Natural Gas Rate Increases Proposed for Wyoming Customers
Black Hills Energy wants to raise rates for natural gas service to all its customers across Wyoming.
For residential customers, the proposed increase would be as low as 3.41% in Cody and as high as 71.49% for one division in Gillette, though the latter increase would affect a relatively small number of customers.
Casper residents would see an average proposed increase of $10.83 per month, or 21.51%, making the average bill $61.18.
Bryce Freeman, administrator of the Wyoming Office of Consumer Advocate, told K2 Radio News on Monday that his staff is planning a trip to audit company records. It's a standard move when this sort of rate hike is proposed.
Freeman said that at first blush, no part of the application stood out as atypical. He called it a "pretty standard rate case," explaining that the increases appear to have been proposed largely to cover investments made by the company in areas such as infrastructure.
For example, the significant rate increase for customers in the Gillette area follows the company's efforts to improve a natural gas pipeline which had previously been exposed above-ground.
The company, Freeman added, has acquired a number of utilities across the state in recent years. Black Hills Energy serves roughly 129,500 customers in Wyoming.
The company operates Cheyenne Light, Fuel and Power Company (Cheyenne Light); Black Hills Energy as a division of Cheyenne Light, Fuel and Power Company (NEWY); Black Hills Northwest Wyoming Gas Utility Company, LLC (NWWY); and Black Hills Gas Distribution, LLC (BHGD-WY).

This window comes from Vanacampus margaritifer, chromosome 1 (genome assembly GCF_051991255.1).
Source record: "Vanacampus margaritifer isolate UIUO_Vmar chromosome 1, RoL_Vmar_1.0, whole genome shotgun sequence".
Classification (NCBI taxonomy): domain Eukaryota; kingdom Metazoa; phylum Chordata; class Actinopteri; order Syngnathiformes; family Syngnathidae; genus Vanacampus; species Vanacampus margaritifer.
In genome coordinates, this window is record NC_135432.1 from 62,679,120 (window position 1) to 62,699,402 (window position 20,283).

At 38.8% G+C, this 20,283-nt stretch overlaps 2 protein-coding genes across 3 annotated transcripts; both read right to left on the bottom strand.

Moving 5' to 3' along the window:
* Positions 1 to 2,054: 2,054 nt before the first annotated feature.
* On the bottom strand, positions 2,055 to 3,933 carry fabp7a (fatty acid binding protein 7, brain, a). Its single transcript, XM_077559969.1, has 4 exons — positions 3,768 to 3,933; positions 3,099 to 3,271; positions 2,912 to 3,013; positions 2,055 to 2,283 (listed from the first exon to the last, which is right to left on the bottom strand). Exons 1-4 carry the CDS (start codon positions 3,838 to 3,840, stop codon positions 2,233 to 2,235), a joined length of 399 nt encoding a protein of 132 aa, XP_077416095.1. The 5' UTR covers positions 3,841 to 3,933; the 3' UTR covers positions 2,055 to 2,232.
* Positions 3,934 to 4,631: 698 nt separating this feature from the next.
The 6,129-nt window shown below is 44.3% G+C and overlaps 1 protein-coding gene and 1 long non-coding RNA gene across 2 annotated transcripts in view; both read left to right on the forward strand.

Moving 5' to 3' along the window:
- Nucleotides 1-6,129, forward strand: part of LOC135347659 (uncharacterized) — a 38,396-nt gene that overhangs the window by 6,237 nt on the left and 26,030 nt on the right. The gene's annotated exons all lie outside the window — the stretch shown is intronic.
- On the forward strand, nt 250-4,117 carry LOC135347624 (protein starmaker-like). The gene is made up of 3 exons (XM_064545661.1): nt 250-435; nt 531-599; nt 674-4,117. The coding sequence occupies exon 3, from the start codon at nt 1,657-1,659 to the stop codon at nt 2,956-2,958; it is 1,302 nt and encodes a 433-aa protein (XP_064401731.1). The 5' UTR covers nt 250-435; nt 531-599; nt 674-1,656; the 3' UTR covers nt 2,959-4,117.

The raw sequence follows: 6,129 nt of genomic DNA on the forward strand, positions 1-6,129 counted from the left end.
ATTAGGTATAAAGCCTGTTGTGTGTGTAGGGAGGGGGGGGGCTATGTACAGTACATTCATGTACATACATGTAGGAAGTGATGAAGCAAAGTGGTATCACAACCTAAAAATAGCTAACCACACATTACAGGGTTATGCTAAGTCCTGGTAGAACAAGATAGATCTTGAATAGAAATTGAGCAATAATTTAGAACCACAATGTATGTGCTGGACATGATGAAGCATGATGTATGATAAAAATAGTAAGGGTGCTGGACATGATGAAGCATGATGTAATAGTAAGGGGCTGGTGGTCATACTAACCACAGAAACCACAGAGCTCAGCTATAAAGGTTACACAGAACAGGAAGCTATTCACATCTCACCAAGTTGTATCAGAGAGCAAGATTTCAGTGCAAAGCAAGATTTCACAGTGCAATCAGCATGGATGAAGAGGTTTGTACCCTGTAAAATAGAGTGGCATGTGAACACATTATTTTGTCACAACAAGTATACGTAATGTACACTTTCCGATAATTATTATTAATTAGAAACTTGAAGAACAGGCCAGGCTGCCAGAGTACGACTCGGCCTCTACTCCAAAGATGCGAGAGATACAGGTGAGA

While NWYY saw a rate review just last year, BHGD-WY rates were last reviewed in 2011. Rates for NEWY customers have remained unchanged since 2012, and Cheyenne Light has not had a general rate review since 2014, according to the company's application.
Longer periods between reviews generally mean larger rate adjustments, Freeman said, as improvements are made, the natural gas market shifts and other factors change.
Should it be approved by the commission, the proposal would allow Black Hills Energy to increase its annual revenue by 17.28%, or $16,121,638. That would raise its total annual revenue to $86,372,534.
The Wyoming Public Service Commission will conduct a required investigation, according to a June 4 order. The company, in its application dated June 3, requested a four-day hearing on the rate hike be set for Dec. 16-20.
Customers who wish to formally intervene in the process or file a written statement, protest or request or public hearing must make their submission to the commission no later than July 19. Anyone who would like to make their voice heard in a less formal manner can contact the commission or Freeman's office.